Japanese sweets

Wanna Have a Taste of the Galaxy? Try Japan’s Milky Way Youkan!

When you spend summer in Japan, you will notice that there is a festival related to the stars on the 7th of July every year. This festival, known as Tanabata, celebrates the annual meeting of the deities Orihime and Hikoboshi. It is custom for people to write their wishes on colorful strips of paper and…

Kintaro-ame: Try some Traditional Handmade Japanese Candy

You have likely seen this candy before as there is a popular international candy chain called Sticky which produces similar candy. This type of candy actually originates from Japan, and it is known as Kintaro-ame. Kintaro Kintaro is a folk hero who is a child with incredible strength. Kintaro is translated as “Golden Boy” and…

Don’t Miss These 4 Very Japanese Delicacies in Kanazawa!

Are you planning to visit Kanazawa? Some of the most spectacular scenery in Japan can be found in the Hokuriku region where Kanazawa is, an area located in the northwest part of Honshu (the main island). Besides having great destinations for travel, the place is also blessed with various produce coming from the land and…

Try Melonpan, the Delicious Sweet Bread from Japan

On almost every corner of the Japanese city streets, you can see a lot of sweet bread on sale in different bakeries. But do you know which one of these is one of the most popular for both young and old? It is the melonpan (melon bread)! It is a type of sweet bun with…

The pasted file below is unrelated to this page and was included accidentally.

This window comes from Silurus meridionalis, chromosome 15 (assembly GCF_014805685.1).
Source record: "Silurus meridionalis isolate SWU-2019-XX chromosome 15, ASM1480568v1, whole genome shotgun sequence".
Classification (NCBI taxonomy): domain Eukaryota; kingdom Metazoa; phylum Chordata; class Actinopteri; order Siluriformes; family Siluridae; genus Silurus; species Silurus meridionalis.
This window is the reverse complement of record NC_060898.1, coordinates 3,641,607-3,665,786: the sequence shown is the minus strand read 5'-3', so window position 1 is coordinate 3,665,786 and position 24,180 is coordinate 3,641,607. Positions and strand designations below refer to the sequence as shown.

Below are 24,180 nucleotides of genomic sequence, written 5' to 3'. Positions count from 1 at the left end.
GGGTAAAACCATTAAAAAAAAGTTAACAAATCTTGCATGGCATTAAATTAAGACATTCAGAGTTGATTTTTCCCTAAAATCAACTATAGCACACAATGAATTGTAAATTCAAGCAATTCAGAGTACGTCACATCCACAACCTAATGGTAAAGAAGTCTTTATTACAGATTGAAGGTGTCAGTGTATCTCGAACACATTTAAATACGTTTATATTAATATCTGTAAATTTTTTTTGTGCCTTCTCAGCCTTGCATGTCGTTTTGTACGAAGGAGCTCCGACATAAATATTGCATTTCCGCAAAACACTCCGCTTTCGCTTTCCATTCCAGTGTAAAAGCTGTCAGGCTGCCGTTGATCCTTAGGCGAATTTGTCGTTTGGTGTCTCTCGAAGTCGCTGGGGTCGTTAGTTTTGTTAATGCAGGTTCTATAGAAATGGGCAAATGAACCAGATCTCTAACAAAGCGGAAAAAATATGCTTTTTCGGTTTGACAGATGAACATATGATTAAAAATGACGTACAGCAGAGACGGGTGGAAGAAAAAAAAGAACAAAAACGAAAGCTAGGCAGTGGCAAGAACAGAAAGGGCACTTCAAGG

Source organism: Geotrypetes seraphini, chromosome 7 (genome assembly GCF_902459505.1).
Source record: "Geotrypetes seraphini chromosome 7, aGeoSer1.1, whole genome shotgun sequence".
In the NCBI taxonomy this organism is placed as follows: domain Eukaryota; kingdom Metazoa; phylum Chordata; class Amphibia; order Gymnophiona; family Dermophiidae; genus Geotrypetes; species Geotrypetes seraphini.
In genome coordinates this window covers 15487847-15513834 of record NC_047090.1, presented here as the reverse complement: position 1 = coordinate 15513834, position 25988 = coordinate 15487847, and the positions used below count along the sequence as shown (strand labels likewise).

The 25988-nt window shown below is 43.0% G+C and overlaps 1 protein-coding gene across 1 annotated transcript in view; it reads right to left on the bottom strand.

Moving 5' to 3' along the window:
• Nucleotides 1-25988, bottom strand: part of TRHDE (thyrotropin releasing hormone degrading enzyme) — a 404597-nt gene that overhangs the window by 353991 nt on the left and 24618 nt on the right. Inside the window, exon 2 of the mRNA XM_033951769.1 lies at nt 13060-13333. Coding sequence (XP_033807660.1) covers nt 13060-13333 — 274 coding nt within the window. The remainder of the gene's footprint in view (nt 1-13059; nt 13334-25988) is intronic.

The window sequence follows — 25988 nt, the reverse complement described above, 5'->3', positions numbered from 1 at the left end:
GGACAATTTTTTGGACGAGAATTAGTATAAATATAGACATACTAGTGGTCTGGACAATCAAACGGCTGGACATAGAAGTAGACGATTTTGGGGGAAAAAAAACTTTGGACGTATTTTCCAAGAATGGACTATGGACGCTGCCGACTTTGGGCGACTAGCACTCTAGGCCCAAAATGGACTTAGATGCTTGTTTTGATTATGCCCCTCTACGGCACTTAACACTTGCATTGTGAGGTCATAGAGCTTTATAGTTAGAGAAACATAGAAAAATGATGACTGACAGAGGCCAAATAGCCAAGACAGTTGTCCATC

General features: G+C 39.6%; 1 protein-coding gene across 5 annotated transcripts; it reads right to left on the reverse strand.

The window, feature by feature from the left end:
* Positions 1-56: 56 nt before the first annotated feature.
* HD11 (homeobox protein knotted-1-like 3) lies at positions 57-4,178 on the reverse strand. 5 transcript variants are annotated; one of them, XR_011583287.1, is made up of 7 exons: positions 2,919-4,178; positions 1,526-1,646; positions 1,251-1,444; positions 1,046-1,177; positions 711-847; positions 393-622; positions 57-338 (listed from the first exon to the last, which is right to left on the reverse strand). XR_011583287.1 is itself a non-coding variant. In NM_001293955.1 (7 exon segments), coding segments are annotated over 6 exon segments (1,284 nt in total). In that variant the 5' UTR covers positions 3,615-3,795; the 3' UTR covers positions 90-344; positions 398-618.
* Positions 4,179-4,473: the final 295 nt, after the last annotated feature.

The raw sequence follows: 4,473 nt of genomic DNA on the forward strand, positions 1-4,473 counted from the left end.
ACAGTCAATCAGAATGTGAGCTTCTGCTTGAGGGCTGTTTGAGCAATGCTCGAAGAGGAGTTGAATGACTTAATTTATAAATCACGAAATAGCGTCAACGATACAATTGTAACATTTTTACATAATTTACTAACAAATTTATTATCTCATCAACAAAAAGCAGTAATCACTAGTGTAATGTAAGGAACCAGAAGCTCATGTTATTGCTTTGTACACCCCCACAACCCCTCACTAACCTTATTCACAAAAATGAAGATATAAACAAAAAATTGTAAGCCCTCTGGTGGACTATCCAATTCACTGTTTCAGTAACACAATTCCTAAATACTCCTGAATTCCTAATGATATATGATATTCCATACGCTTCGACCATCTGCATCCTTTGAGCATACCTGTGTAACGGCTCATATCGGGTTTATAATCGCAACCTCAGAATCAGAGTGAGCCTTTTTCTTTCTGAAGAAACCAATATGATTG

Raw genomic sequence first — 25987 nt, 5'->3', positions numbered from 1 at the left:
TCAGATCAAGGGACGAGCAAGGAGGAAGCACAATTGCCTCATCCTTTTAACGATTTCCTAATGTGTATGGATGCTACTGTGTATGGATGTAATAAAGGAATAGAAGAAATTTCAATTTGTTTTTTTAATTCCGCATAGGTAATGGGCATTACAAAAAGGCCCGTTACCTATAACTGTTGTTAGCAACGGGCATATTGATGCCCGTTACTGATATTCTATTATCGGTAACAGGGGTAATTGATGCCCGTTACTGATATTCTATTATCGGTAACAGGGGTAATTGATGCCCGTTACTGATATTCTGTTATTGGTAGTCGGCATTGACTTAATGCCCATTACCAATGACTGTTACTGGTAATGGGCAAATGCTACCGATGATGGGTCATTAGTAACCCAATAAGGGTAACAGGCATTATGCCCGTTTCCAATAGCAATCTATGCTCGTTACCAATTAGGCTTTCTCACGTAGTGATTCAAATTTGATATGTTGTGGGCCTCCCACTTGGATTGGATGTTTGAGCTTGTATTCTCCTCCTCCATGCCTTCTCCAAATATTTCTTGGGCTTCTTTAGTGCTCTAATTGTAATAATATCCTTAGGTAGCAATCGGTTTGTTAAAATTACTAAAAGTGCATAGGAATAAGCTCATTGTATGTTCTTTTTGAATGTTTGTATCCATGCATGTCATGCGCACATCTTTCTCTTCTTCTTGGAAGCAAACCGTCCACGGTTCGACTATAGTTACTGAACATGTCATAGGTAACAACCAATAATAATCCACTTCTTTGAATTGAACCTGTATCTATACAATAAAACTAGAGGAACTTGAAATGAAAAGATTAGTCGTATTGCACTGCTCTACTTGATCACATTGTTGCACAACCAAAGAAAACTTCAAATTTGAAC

Shikamaro-kun Choco-Mochi Sweets: Nara’s Delicious ’Deer Poop’ Souvenirs!

Anyone who knows me will be well aware of my slight obsession with Shikamaro-kun, the oh-so-cute yuru-chara (mascot) of the Nara City Tourist Association. As such, any sort of chocolatey snack with his face on it was a sure sell and I left Nara with a collection of Shikamaro-kun mochi sweets to try. Mochi Author’s…

Wagashi Calendar: Kirizansho in November

History In the Kyuureki (旧暦) which is also called the lunisolar calendar, November was previously called Shimotsuki (霜月). As the name suggests, this is the month when frost falls as the weather gets colder with each passing day. There are also other names which also refer to November although they may not be as commonly…

Mannendou: Exquisite Traditional Japanese Sweets Shop

In Japan, sweets are distinguished into two types, the Yogashi and Wagashi. Yogashi are your ordinary western sweets that have been introduced to Japan. Wagashi on the other hand, are traditional sweets that are originally made in Japan. Mannendo is a famous Japanese sweets store that is located in Ginza and has been around providing…

Wagashi Calendar: Japanese Sweets and When to Expect Your Favourites

Before the year 1873 in the 6th year of the Meiji era, the calendar system used in Japan was called the kyuureki (旧暦) which is literally translated as “old calendar” or also known as the lunisolar calendar. Despite the prevalence of the Gregorian calendar these days, the kyuureki is still widely used for traditional festivals…

Love Japanese Sweets? Try Sasa Dango, a Traditional Niigata Specialty!

If you are a fan of Japanese traditional sweets, especially sticky rice cakes (dango), then you might also love the sasa dango. Sasa dango rice cakes wrapped with bamboo leaves is a traditional sweet from the Nigata prefecture. Sasa dango used to be the traditional sweet for the boy’s festival (Tango no sekku) on May…